This series includes:
Once designated as ""the world's largest nightclub"" by the Guinness Book Of World Records, and turned into an international icon by the movie ""Urban Cowboy,"" Gilley's is now just a memory. The Houston area club burned down in 1989, but Mickey Gilley - in a dispute with the club's co-owner - had removed all of the tapes recorded over the years so they were saved. The material being released stems from the radio series ""Live At Gilley's,"" syndicated from 1980-1988. They were recorded on 24-tracks, so the sound quality is excellent.
These releases cover a wide range of styles, with two rock 'n' roll discs (Jerry Lee Lewis and Carl Perkins), three pop-country (Gilley, Johnny Lee and The Bellamys), and three hard country (Bobby Bare, Freddy Fender and Johnny Paycheck).
The lengths also vary considerably - if these are all complete radio broadcasts either some shows were divided between two acts or some of these discs are heavily edited. While most have 12 tracks, Paycheck's has 20 and Perkins' 19. There are reasonably informative liner notes which give the recording date but no musician credits. If you want to know who's playing you'd better listen closely and hope the name gets mentioned - some are and some are not.
When it comes to putting out live recordings, there are two schools of thought. One is to recreate the concert experience as closely as possible - in other words leave in everything except that which would be clearly boring, such as a two-minute tuning up between songs. The other school is to edit out everything but the music. The latter camp dictated the contents of these discs. If you want to hear these people talking, you'd better hope they talk over the opening and closing notes, because anything else is gone. Some post-song comments are cut practically in mid-sentence as the music ends. For the less talkative acts like Gilley and Lee, this also means most of the applause is cut off. In fact, some of these ""concerts"" end so quietly, you'll be sitting there wondering whether someone just pulled the plug on your CD player. Editing out between-songs patter is one thing, but it doesn't feel like a real concert without at least an outro (that is, a ""good night"" or some such from the performer) People who like live albums or concerts as a way of learning about an artist's personality will be disappointed in that aspect on most of these discs. Bare does so much talking over music that you get a good flavor for what a charismatic performer he is, and Lewis doesn't have to talk for his charisma to come across. However, some of these discs feel less like a concert experience then a studio album with dubbed in applause (and often not much of that.)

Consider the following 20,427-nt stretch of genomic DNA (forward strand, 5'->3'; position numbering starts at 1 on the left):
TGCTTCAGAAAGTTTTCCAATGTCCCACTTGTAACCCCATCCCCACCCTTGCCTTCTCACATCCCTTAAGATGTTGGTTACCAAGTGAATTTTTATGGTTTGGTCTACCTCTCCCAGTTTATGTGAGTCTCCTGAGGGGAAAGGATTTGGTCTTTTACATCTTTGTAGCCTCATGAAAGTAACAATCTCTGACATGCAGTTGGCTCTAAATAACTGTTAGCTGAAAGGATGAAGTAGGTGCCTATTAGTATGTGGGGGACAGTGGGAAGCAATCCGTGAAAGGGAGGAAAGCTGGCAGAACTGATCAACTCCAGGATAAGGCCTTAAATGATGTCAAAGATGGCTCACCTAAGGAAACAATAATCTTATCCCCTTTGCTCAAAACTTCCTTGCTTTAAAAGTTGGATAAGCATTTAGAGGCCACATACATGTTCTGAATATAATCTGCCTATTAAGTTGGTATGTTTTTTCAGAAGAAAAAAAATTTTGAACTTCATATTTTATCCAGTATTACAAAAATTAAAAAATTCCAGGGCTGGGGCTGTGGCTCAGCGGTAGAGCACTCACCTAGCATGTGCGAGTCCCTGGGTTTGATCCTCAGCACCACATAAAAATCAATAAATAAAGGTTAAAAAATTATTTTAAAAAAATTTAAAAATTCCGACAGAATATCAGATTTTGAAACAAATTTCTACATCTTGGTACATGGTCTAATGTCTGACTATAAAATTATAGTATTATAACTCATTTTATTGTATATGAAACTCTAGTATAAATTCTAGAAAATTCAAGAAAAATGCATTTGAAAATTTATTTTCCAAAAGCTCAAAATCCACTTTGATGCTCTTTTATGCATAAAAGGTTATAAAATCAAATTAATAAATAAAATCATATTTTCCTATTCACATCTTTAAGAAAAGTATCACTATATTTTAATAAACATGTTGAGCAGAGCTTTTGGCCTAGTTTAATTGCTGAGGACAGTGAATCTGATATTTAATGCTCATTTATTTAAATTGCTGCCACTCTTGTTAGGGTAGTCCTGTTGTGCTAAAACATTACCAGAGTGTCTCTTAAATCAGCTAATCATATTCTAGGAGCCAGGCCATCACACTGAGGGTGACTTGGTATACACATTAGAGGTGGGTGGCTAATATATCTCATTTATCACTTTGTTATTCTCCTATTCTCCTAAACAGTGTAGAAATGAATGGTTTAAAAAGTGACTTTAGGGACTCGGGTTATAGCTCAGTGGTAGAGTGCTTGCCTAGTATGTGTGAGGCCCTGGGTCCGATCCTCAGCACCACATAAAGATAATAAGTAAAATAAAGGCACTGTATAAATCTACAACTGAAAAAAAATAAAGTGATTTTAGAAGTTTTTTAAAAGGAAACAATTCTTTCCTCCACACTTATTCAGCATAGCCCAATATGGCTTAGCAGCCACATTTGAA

The music itself will delight fans. Even though some were well past their commercial prime when these recordings were made, the only ones who seems noticeably aged are Perkins, whose voice had significantly deepened by this point. Some discs are pretty much collections of the artist's biggest hits - notably Gilley and Lee - but others mix in a bunch of covers as well. Perkins and Lewis mix their own rockabilly hits in with other people's, Perkins also does one original, ""Texas Blue Jeans"" which, according to the liner notes, has never appeared on any other recording. Paycheck does some Haggard and Jones as well as ""Rollin' In My Sweet Baby's Arms,"" while Fender includes ""Whiskey River,"" ""I Can't Stop Loving You"" and the surprising choice of ""Six Days On The Road."" with only 5 of his 12 tracks being his own hits.
Most live albums are geared primarily to hard-core fans of an artist, and those people will likely overlook, or maybe even prefer, the frequent lack of actual concert ambiance in order to get the high-quality music that the Gilley's discs contain.